I wasn’t trying to shirk this duty—I assign and comment on copious amounts of writing and see this labor as an essential part of my job—but I had always wanted to be able to assign more writing without always having to factor in correcting time, and without students anticipating a grade every time they wrote. Whatever was sacrificed by the lack of input would be made up in the freedom and pleasure they took in writing. In his essay “How Teachers Make Children Hate Reading,” John Holt argues that students don’t always read the corrections on their papers, and even when they do, they don’t necessarily build the teacher’s suggestions into their writing. Having seen this in my own classes, I agreed with Holt that English teachers should encourage their students to write as much as possible without necessarily marking everything.

In any English class—certainly any large English class—if the amount the students write is limited by what the teacher can find time to correct, or even to read, the students will not write nearly enough. The remedy is to have them write a great deal that the teacher does not read….What most students need above all else is practice in writing, and particularly in writing about things that matter to them, so that they will begin to feel the satisfaction that comes from getting important thoughts down in words and will care about stating these thoughts forcefully and clearly.

“How Teachers Make Children Hate Reading”

From the start, my students approached their writing for the film blog differently from their essays on Speak and The Book Thief. Avid users of Facebook, they associated online posts with spontaneity and informality, typing away happily as I strolled around the room reading over their shoulders and reminding them not to lapse into the abbreviated language of e-mails and texts. It didn’t surprise me that they loved watching and discussing films online in English class, but I hadn’t expected to enjoy the project so much myself, not just reading their posts to see which films they liked, but selecting the films and thinking up writing prompts. I felt intellectually and creatively stimulated in a way that I would never have thought possible when I came to Foote, and the film blog gave me a welcome respite from the more repetitive aspects of my job.

The blog’s success inspired me to think up other projects that would vary my classes and give my students a change from our year-long study of books. That many of these projects involved film is due partly to my love of that art form and partly to the fact that good films depend on good writing, qualifying them for an English curriculum, particularly if one incorporates screenplays, criticism, and even biography. For example, Walter Isaacson’s biography of Steve Jobs follows the development of the Pixar animation studio, which Jobs purchased in 1986, from its rudimentary first film, the two minute Luxo Jr, through the increasingly sophisticated installments of the Toy Story series. Knowing that my students had watched Toy Story recently enough as children to remember it fondly and be curious about its creation, I assigned the Pixar chapter of Isaacson’s book. In class we watched Luxo Jr, followed by Pixar’s second attempt at a short, Tin Toy, and finally clips from the three Toy Story films. Having familiarized themselves with cinematography and editing technique for the blog, the students discussed these processes knowledgeably. This led to an essay analyzing the development of Pixar’s art.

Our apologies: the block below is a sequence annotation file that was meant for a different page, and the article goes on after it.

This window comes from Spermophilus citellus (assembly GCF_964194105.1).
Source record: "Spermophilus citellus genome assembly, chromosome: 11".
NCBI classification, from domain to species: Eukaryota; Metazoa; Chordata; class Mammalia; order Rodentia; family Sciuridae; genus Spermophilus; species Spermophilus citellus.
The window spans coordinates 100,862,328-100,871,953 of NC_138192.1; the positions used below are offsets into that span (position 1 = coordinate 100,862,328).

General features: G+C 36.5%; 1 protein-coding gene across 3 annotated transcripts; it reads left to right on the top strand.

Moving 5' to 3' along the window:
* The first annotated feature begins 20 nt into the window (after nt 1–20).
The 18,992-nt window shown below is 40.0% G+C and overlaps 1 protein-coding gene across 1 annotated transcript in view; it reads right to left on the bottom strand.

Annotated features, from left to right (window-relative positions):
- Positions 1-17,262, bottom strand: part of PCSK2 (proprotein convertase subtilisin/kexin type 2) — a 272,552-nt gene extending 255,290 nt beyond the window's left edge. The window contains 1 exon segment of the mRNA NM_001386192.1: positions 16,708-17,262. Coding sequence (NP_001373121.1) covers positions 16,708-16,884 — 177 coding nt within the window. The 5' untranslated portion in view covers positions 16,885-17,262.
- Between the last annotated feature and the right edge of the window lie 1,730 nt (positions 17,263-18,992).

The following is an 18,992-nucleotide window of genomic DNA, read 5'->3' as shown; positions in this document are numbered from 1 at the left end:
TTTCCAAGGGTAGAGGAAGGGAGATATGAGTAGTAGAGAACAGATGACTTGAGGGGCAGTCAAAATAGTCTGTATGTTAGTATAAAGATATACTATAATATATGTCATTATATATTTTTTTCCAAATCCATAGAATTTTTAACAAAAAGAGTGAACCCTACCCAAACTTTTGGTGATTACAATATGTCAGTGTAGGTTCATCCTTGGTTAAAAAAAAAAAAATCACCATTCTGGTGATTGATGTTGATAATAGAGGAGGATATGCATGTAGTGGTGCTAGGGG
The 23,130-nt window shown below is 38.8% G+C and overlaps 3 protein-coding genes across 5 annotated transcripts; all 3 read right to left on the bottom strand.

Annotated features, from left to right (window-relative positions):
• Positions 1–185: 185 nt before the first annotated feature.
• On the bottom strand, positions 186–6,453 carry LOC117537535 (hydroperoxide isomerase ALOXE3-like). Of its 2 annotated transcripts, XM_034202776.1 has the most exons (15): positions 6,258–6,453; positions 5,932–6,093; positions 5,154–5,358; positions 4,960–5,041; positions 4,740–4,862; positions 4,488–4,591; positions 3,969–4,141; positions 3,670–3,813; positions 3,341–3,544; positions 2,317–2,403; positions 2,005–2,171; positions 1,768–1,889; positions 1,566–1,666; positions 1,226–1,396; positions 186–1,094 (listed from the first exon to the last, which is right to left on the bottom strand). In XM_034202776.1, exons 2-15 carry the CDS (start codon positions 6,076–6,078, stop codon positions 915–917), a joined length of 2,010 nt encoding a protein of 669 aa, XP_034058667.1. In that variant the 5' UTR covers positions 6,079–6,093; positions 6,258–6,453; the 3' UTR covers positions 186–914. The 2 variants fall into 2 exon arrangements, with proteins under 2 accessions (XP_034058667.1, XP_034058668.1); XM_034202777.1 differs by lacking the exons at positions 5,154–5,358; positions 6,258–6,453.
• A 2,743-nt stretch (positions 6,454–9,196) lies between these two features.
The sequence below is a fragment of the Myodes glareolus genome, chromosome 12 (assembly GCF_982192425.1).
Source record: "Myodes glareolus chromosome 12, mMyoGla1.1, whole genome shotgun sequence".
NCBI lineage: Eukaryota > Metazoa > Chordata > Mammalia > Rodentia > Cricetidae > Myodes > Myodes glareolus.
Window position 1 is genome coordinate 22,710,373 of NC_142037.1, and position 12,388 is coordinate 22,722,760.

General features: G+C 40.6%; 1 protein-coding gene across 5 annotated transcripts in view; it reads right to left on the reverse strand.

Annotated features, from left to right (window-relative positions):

These film projects so rejuvenated me that I began thinking again about replacing one of my successful class texts. I had already found ways to integrate film into my teaching of literature—showing clips from the movies Rain Man and Temple Grandin to illustrate autistic behavior in conjunction with the novel The Curious Incident of the Dog in the Nighttime; and using the opening scene of Inglorious Basterds, featuring an oleaginous Nazi, to illustrate the seductive face of evil as portrayed in Forgotten Fire, a novel about the Armenian genocide. Class discussions of these scenes referred so often to their dialogue that I began looking for a full-length screenplay that would both entertain my students and lend itself to literary appreciation.

My son, a film school graduate and omnivorous movie fan, suggested Good Will Hunting, written by Matt Damon and Ben Affleck when they were not much older than my ninth graders. The students could compare the written script to the performances, read the film’s eloquent monologues aloud in class, analyze clips, and write an essay on how the troubled Will Hunting helps his therapist Sean to face down his demons as much as vice versa. Preparing for this unit energized my summer planning and spurred me to attempt more—and more risky—curriculum updates, making me a less complacent and, I hope, more imaginative teacher. I haven’t abandoned all the old standbys on my syllabus, but at least now they are interspersed with fresher material.